This is a blog dedicated to a personal interpretation of political news of the day. I attempt to be as knowledgeable as possible before commenting and committing my thoughts to a day's communication.

Sunday, April 24, 2016

Murder and Inconveniences

"You are seeing Israel operating on lessons learned from the second Intifada."
"Don't do generalized closures. Don't restrict work permits. Do the opposite."
Nathan Thrall, analyst, International Crisis Group, Jerusalem
idf west bank
IDF soldiers at a temporary checkpoint in the West Bank [File]. (photo credit:REUTERS)

An ongoing series of knife, gun and vehicle attacks against Israeli Jews perpetrated by Palestinians as young as twelve, both men and women, adults, middle-aged and children, cousins and brothers, incited to sacrifice themselves to the Palestinian cause against the 'oppressors' planning to destroy the Al-Aqsa mosque and murder innocent Palestinian children, has occasioned tighter security controls in Israel.

Which translates as roadblocks, temporarily shutting off access by Palestinians in various communities to entrance to greater Israel, in an effort to stem the flow of attackers. When the international press reports, desultorily, on these attacks, it is usually with a slant, a kind of reversal in reportage, where headlines tell a story of Israeli security killing Palestinian attackers. The dead or injured Israelis collateral damage of little interest.

This is because for the most part the West has been conditioned by hugely successful Palestinian public relations steering to regard the Palestinians as victims, the Israelis as demonic oppressors. So the attackers become transposed into the victims while the victims are viewed as deserving of a backlash from a helpless population that garners all it can to its own defence.

The Israeli military response to the rash of surprise knife/gun/car attacks has been to mount brief checkpoints and closings lasting no more than a few days. In the process disrupting routines of daily life for Palestinian residents. So weigh that inconvenience of a few days' duration against the volatility of violent attacks cropping up where least anticipated.

According to the IDF explanations, these closings have a specific aim; to apprehend suspects in the greater interests of preventing further attacks. In so doing the international condemnation that generally accompanies more widespread, lasting and intrusive closings and checkpoints have not arisen to condemn Israel in the opinion of the international community.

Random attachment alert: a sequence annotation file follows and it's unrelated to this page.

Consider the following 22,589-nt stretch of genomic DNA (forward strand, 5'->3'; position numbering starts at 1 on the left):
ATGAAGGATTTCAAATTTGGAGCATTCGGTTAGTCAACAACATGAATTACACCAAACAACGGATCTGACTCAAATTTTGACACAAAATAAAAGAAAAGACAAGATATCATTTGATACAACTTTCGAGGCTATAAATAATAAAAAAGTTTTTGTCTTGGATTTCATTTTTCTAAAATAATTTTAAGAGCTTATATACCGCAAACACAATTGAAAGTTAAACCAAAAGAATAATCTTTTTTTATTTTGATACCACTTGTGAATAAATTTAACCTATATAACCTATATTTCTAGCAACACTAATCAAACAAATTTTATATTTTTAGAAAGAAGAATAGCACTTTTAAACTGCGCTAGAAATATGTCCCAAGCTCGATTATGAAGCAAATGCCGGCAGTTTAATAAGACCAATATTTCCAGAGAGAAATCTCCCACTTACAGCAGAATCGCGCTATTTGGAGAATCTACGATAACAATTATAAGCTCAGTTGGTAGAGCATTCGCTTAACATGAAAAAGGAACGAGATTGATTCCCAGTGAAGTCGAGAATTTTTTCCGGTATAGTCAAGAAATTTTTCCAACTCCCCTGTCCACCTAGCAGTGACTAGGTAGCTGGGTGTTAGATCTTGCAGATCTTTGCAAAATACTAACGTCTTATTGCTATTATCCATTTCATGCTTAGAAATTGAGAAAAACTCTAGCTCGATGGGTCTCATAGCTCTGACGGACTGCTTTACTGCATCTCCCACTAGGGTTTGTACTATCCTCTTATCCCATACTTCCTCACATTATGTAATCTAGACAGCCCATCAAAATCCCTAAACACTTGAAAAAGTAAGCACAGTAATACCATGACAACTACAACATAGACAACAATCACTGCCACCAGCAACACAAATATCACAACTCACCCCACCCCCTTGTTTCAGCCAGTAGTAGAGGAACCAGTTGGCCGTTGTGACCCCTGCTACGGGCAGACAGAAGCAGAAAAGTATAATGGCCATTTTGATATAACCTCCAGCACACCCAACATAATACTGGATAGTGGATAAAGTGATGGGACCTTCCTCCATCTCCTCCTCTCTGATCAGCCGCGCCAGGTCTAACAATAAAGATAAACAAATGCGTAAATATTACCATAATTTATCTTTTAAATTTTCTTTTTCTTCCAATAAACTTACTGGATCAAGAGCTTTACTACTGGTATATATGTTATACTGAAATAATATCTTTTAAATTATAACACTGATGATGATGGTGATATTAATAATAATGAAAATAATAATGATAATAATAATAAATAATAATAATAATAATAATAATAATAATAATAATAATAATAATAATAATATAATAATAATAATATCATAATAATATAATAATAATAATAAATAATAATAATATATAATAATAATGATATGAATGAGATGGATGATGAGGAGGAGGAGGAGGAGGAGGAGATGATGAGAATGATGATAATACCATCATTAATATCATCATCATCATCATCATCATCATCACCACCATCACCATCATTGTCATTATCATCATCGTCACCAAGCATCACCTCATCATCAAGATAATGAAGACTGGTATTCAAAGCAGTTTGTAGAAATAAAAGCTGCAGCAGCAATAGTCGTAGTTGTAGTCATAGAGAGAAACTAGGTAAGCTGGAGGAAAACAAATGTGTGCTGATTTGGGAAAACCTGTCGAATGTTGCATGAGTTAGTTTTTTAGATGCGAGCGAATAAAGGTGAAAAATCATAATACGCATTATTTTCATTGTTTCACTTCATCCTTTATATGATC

The vehicular, stabbing, shooting attacks which were initiated in October have resulted in 26 Israeli deaths, one Palestinian and two Americans. But the total number of attacks have been almost ten times that number of 26, resulting in the deaths, according to the Palestinian Health Ministry of over 200 Palestinians killed by Israeli security forces, responding to the attacks.

Israel has also resumed the policy of demolishing the homes of perpetrators, and so, about 36 homes belonging to the families of Palestinians who have launched such attacks have been destroyed. Balance that penalty against the honours heaped by the Palestinian Authority on the 'martyrs' who have perished in the attempt to "resist" the "occupiers". An annuity for the family, streets named after martyrs, and inclusion on an honours list of Palestinian heroes.

Even so, Israel has granted 30,000 new permits for Palestinians to enable them to work in Israel, where wages of daily $50 earnings are double what they are typically able to earn in the West Bank if they can find employment there. When asked about the road closings, Lieutenant Colonel Peter Lerner, speaking for the Israeli military, explained that specific West Bank locations "have been frequent hot spots" where attacks emanate from.

Palestinians are not amused. Because of those several days when Israeli forces shut down a road, often after a Palestinian who has attacked soldiers or Israelis, flee to certain villages, they are inconvenienced, the lives of residents impacted. "The students are late for school, the teachers are late for school, the employees are late for work", grumbled Ali Al-Shamy, a factory owner, speaking of a 15-minute commute being transformed to an hour-long drive.

"I swear to God", muttered Omar Mousa, a 50-year-old bus driver, "they are just messing with us", he said steering the vehicle onto the main road once Israeli forces suddenly lift the area closing.

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